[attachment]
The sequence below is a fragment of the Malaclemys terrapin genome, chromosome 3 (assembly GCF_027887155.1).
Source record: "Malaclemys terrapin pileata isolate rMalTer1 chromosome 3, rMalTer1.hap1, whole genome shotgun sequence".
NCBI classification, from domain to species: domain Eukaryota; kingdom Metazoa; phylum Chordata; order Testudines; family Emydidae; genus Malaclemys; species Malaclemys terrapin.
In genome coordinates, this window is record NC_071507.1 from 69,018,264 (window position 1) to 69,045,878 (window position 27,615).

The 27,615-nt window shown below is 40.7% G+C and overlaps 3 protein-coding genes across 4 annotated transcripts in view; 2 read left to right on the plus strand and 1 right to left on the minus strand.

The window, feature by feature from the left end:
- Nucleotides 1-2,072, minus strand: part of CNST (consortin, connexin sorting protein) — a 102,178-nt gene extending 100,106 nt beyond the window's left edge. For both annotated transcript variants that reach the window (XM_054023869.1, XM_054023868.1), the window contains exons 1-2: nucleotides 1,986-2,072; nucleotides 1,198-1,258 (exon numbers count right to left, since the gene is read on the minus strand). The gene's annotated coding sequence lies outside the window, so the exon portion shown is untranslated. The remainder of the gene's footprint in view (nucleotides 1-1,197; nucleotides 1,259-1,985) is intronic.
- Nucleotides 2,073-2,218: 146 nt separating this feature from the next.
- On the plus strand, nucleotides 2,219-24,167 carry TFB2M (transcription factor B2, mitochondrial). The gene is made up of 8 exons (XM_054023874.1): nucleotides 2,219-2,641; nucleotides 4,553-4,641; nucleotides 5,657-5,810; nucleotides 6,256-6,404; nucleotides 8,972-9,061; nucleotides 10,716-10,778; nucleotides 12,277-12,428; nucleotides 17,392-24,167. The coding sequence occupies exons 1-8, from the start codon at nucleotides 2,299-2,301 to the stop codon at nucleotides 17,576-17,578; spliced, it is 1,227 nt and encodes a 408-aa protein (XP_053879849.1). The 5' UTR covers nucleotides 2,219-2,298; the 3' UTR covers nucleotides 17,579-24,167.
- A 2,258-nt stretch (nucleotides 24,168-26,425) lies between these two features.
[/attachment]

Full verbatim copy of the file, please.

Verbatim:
The sequence below is a fragment of the Malaclemys terrapin genome, chromosome 3 (assembly GCF_027887155.1).
Source record: "Malaclemys terrapin pileata isolate rMalTer1 chromosome 3, rMalTer1.hap1, whole genome shotgun sequence".
NCBI classification, from domain to species: domain Eukaryota; kingdom Metazoa; phylum Chordata; order Testudines; family Emydidae; genus Malaclemys; species Malaclemys terrapin.
In genome coordinates, this window is record NC_071507.1 from 69,018,264 (window position 1) to 69,045,878 (window position 27,615).

The 27,615-nt window shown below is 40.7% G+C and overlaps 3 protein-coding genes across 4 annotated transcripts in view; 2 read left to right on the plus strand and 1 right to left on the minus strand.

The window, feature by feature from the left end:
- Nucleotides 1-2,072, minus strand: part of CNST (consortin, connexin sorting protein) — a 102,178-nt gene extending 100,106 nt beyond the window's left edge. For both annotated transcript variants that reach the window (XM_054023869.1, XM_054023868.1), the window contains exons 1-2: nucleotides 1,986-2,072; nucleotides 1,198-1,258 (exon numbers count right to left, since the gene is read on the minus strand). The gene's annotated coding sequence lies outside the window, so the exon portion shown is untranslated. The remainder of the gene's footprint in view (nucleotides 1-1,197; nucleotides 1,259-1,985) is intronic.
- Nucleotides 2,073-2,218: 146 nt separating this feature from the next.
- On the plus strand, nucleotides 2,219-24,167 carry TFB2M (transcription factor B2, mitochondrial). The gene is made up of 8 exons (XM_054023874.1): nucleotides 2,219-2,641; nucleotides 4,553-4,641; nucleotides 5,657-5,810; nucleotides 6,256-6,404; nucleotides 8,972-9,061; nucleotides 10,716-10,778; nucleotides 12,277-12,428; nucleotides 17,392-24,167. The coding sequence occupies exons 1-8, from the start codon at nucleotides 2,299-2,301 to the stop codon at nucleotides 17,576-17,578; spliced, it is 1,227 nt and encodes a 408-aa protein (XP_053879849.1). The 5' UTR covers nucleotides 2,219-2,298; the 3' UTR covers nucleotides 17,579-24,167.
- A 2,258-nt stretch (nucleotides 24,168-26,425) lies between these two features.